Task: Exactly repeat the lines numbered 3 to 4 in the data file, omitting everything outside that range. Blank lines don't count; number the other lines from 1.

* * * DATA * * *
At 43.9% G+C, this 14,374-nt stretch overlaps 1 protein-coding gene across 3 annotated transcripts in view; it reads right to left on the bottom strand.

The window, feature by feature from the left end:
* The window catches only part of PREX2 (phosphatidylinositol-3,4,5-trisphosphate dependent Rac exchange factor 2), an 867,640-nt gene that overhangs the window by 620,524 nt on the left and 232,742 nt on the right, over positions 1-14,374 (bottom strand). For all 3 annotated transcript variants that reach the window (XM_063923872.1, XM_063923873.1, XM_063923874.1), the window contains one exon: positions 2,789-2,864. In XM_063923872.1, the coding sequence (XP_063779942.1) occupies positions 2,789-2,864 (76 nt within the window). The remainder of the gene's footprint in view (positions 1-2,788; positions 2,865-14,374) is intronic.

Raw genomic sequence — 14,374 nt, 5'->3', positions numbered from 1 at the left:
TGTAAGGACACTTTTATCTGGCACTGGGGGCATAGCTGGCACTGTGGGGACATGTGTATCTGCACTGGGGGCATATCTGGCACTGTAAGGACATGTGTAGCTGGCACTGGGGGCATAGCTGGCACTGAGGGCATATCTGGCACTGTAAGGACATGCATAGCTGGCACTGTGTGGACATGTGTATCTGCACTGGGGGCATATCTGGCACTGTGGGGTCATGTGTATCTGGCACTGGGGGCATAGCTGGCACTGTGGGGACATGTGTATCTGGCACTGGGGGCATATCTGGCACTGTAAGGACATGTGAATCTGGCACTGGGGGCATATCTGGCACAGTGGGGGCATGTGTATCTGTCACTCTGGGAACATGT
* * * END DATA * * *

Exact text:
* The window catches only part of PREX2 (phosphatidylinositol-3,4,5-trisphosphate dependent Rac exchange factor 2), an 867,640-nt gene that overhangs the window by 620,524 nt on the left and 232,742 nt on the right, over positions 1-14,374 (bottom strand). For all 3 annotated transcript variants that reach the window (XM_063923872.1, XM_063923873.1, XM_063923874.1), the window contains one exon: positions 2,789-2,864. In XM_063923872.1, the coding sequence (XP_063779942.1) occupies positions 2,789-2,864 (76 nt within the window). The remainder of the gene's footprint in view (positions 1-2,788; positions 2,865-14,374) is intronic.

Raw genomic sequence — 14,374 nt, 5'->3', positions numbered from 1 at the left: